Luis Elizondo

From Wikipedia, the free encyclopedia
Jump to navigation Jump to search

Luis Elizondo is a former employee of the Office of the Under Secretary of Defense for Intelligence (OUSDI). He currently serves as Director of Global Security and Special Programs at To the Stars Academy of Arts and Science.[1]

Elizondo headed the Advanced Aerospace Threat Identification Program (AATIP) until the program was defunded. AATIP was a $22 million special access program initiated by the Defense Intelligence Agency in order to study Unidentified Aerial Phenomena (UAP), also known as UFOs. Elizondo also claims that the government has recovered "metal alloys and other materials" from these objects.[2] According to the Pentagon, the AATIP program was cancelled in 2012.[3]

Elizondo claims he resigned from OUSDI after expressing his concern of what he called "bureaucratic challenges and inflexible mindsets" in all levels of the Department.[4] In his resignation letter, Elizondo wonders why "certain individuals in the Department remain staunchly opposed to further research" of "unusual aerial systems interfering with military weapon platforms and displaying beyond next generation capabilities" despite numerous accounts by the United States Navy and other Services. Elizondo asserts that "underestimating or ignoring these potential threats is not in the best interest of the Department no matter the level of political contention." [5]

In April 2019, the Navy acknowledged that it was drafting new guidelines for pilots and other personnel to report encounters with "unidentified aircraft."[6] Elizondo called this policy decision "the single greatest decision the Navy has made in decades."[7]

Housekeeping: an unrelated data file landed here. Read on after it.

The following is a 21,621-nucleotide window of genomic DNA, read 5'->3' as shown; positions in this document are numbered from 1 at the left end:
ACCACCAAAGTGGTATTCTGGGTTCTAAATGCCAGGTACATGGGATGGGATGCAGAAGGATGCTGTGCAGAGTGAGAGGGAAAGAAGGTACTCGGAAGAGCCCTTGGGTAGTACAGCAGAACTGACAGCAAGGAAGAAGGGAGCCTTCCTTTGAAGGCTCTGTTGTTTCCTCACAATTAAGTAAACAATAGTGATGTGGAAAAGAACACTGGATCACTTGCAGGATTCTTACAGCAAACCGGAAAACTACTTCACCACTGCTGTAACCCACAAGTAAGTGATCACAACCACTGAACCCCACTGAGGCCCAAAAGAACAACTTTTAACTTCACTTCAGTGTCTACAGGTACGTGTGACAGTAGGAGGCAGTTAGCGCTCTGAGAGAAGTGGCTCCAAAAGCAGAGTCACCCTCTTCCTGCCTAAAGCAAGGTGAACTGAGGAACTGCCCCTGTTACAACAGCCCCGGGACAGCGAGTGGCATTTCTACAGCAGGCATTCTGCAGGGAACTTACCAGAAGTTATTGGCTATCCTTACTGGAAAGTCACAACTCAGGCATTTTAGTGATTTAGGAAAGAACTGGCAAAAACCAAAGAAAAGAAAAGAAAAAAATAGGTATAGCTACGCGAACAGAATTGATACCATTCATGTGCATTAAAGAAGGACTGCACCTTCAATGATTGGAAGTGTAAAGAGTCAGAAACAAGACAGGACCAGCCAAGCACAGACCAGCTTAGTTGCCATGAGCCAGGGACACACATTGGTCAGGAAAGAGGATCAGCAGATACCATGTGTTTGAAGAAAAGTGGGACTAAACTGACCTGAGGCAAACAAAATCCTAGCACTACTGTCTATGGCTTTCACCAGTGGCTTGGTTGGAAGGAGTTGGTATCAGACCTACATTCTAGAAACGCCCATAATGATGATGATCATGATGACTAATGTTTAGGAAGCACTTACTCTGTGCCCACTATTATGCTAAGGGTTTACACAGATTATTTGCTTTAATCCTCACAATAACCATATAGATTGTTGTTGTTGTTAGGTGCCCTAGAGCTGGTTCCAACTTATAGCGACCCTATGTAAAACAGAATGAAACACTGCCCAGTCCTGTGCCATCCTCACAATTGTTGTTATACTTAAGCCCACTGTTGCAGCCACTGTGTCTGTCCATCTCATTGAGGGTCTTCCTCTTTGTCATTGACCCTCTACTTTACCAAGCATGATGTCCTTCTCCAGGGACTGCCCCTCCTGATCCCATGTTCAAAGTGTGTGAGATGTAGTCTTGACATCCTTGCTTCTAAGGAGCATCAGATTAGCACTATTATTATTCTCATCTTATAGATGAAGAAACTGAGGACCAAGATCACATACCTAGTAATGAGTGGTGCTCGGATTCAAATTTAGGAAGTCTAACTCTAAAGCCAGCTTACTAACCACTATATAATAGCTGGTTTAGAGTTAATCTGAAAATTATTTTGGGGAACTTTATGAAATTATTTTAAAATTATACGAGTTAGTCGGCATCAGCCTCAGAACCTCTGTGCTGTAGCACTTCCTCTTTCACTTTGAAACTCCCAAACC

A six-part History Channel series titled Unidentified: Inside America’s U.F.O. Investigation features Elizondo and others affiliated with AATIP.[8][9][10] Executive producer Tom DeLonge told the New York Daily News that he left his band Blink-182 because he wanted to focus on "setting up the foundations to create a vehicle for the disclosure of the UFO phenomenon".[11] "In sum, DeLonge claims that he is the military’s chosen vessel for UFO disclosure."[12]

References[edit]

  1. ^ "To The Stars Academy". To the Stars. 2017-10-10. Retrieved 2019-05-23.
  2. ^ Cooper, Helene; Blumenthal, Ralph; Kean, Leslie (2017-12-16). "Glowing Auras and 'Black Money': The Pentagon's Mysterious U.F.O. Program". The New York Times. ISSN 0362-4331. Retrieved 2019-05-23.
  3. ^ Blumenthal, Ralph (2017-12-18). "On the Trail of a Secret Pentagon U.F.O. Program". The New York Times. ISSN 0362-4331. Retrieved 2019-05-23.
  4. ^ Staff, History com. "UFO Investigations: Revealing Documents from HISTORY's 'Unidentified'". HISTORY. Retrieved 2019-07-16.
  5. ^ "UFO Investigations: Revealing Documents from HISTORY's 'Unidentified'". HISTORY. May 31, 2019. Retrieved 2019-05-29.
  6. ^ Bender, Bryan. "U.S. Navy drafting new guidelines for reporting UFOs". POLITICO. Retrieved 2019-05-29.
  7. ^ Paul, Deanna (2019-04-25). "How angry pilots got the Navy to stop dismissing UFO sightings". Washington Post.
  8. ^ "Watch Preview: Unidentified: Inside America's UFO Investigation: Aware Clip - Unidentified: Inside America's UFO Investigation". HISTORY. Retrieved 2019-05-29.
  9. ^ Cooper, Helene; Blumenthal, Ralph; Kean, Leslie (2019-05-26). "'Wow, What Is That?' Navy Pilots Report Unexplained Flying Objects". The New York Times. ISSN 0362-4331. Retrieved 2019-05-29.
  10. ^ "Interview with 'Unidentified: Inside America's UFO Investigation' with former Special Agent Luis Elizondo". We Are The Mighty. 2019-05-28. Retrieved 2019-05-29.
  11. ^ Peter Sblendorio (May 27, 2019). "UFOs are coming, and rocker Tom DeLonge is ready". New York Daily News.
  12. ^ Keith Kloor (June 1, 2019). "The Media Loves This UFO Expert Who Says He Worked for an Obscure Pentagon Program. Did He?". The Intercept.